Thursday, 26 June 2014

In Your Face, damsels . . .

Must admit I'm a bit lost without Far Pasture to scuttle down to when I have a couple of hours to spare, but only two weeks to go before the roadworks are finished (according to the signage) and so making do with Thornley Woods pond at the minute, which has produced just Azure and Large Red damsels (and a single blue-tail) to date, but just waiting to catch some Southern Hawker emergence, and with about half a dozen exuvia scattered about it shouldn't be long.

Today the damsels (along with the sun) were in hiding most of the time I was there but there were plenty to be found on the pond-side grasses and brambles, with the overcast conditions keeping them grounded for long periods.

A bit of searching revealed plenty of damsels

With a bit of synchronized perching thrown in

But this enabled me to get close-up to a couple of individuals and potentially some cracking shots. Unfortunately (sorry to keep harping on) the Kodak just isn't up to the job and I'm a bit disappointed with the results, which I have to say looked a lot better in the viewfinder at the time.

An aggressive-looking Large Red

Wing-spreading seems to be a sign of aggression
but I managed to get right in the face of this feller.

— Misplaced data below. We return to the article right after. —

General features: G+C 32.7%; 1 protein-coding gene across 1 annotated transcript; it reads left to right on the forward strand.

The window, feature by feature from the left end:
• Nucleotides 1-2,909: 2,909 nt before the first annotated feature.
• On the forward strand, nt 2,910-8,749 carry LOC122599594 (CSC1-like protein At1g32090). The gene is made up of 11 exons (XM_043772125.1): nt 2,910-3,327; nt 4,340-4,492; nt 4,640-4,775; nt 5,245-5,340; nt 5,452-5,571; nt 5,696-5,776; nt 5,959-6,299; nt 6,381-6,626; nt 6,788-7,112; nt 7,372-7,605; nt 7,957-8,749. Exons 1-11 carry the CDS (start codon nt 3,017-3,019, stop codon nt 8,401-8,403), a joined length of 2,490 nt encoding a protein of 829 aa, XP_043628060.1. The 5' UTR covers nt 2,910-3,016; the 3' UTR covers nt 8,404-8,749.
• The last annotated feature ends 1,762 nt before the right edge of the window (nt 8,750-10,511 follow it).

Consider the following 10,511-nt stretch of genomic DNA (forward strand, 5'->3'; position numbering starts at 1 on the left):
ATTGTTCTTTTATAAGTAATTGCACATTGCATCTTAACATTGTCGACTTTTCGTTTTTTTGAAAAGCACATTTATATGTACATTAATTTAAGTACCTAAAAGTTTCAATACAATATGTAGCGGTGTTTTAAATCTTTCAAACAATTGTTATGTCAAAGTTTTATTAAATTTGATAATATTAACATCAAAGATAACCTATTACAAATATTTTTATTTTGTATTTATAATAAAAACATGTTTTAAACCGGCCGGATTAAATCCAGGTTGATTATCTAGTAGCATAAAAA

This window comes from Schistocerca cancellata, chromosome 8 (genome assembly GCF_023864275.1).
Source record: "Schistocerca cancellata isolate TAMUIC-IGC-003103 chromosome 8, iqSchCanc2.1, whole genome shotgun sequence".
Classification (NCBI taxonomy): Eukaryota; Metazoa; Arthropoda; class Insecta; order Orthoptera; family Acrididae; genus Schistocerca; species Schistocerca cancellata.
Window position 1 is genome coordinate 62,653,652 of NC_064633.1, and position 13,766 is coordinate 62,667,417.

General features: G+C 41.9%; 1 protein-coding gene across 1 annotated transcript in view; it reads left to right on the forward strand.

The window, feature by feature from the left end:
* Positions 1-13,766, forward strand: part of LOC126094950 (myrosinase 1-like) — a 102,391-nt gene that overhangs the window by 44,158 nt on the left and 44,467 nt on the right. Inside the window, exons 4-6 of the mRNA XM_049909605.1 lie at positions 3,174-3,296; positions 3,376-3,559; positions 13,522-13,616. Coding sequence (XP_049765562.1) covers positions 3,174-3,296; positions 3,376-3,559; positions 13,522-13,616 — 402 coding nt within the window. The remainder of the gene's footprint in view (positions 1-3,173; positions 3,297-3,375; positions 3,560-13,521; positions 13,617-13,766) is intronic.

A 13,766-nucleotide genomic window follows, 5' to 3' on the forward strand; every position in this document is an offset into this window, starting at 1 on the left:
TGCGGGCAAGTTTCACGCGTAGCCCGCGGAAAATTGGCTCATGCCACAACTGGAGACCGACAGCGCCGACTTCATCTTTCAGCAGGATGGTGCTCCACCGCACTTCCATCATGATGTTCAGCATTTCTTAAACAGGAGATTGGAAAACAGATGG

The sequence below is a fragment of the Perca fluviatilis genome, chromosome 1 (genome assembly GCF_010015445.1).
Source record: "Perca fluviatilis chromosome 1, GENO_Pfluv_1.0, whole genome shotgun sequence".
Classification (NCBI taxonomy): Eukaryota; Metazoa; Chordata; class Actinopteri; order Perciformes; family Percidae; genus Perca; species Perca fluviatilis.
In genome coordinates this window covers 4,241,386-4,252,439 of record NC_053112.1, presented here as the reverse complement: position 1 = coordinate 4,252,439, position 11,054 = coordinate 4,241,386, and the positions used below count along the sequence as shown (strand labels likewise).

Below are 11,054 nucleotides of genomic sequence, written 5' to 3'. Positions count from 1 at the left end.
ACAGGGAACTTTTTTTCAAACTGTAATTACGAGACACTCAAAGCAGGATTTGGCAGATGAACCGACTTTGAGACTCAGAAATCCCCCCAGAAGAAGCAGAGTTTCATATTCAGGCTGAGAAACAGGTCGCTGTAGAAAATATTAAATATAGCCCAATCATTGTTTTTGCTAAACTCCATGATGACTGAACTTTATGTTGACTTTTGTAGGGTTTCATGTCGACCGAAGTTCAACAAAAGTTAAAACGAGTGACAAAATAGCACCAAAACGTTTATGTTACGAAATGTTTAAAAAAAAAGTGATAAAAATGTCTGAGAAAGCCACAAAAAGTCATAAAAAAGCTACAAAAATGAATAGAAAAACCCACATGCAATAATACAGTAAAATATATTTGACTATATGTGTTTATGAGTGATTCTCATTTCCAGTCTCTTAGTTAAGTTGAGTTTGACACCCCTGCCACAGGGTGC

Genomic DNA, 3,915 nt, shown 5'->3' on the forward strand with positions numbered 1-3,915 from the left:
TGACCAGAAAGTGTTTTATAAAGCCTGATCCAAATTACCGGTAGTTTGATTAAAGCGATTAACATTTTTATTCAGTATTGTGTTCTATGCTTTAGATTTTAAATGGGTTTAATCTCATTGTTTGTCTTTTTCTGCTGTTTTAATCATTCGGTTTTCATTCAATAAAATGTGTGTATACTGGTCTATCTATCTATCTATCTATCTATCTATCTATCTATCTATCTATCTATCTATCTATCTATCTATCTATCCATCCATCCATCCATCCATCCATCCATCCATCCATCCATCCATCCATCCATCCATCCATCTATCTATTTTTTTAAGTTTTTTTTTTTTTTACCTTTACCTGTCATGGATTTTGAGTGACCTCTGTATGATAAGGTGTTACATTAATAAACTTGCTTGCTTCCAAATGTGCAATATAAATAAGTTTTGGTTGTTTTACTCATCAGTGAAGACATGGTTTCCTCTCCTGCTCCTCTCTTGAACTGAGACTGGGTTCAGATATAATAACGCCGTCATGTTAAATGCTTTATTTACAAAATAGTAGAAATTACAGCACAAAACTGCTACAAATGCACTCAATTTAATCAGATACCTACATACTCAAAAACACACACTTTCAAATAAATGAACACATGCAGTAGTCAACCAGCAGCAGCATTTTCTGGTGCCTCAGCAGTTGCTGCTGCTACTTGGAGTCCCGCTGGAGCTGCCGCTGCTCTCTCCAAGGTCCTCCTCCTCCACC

Don't often get up-close face-on with a blue, they're usually
more wary than the reds. 


But this one was quite happy for a close-up,
shame my camera wasn't.

There wasn't much else doing but the sun got out just before I was about to leave so I hung about a bit longer, and saw a teneral hawker making its maiden flight from the rough at the back of the pond. I tried to track it through the trees as it slowly fluttered off but despite thinking I had it pinned down, I was unable to relocate it when I moved around. Shame that.
I presume it was a Southern Hawker as to my knowledge they are the only (hawker) species which breed there, though Common Hawker males have been seen patrolling the last couple of summers.

A pleasant enough little session then, though my jinx continued on the way home as the top came off the kids water-bottle I had borrowed in my backpack, soaking my hat, notebook and binoculars (no harm done), though the camera escaped a wetting this time.    

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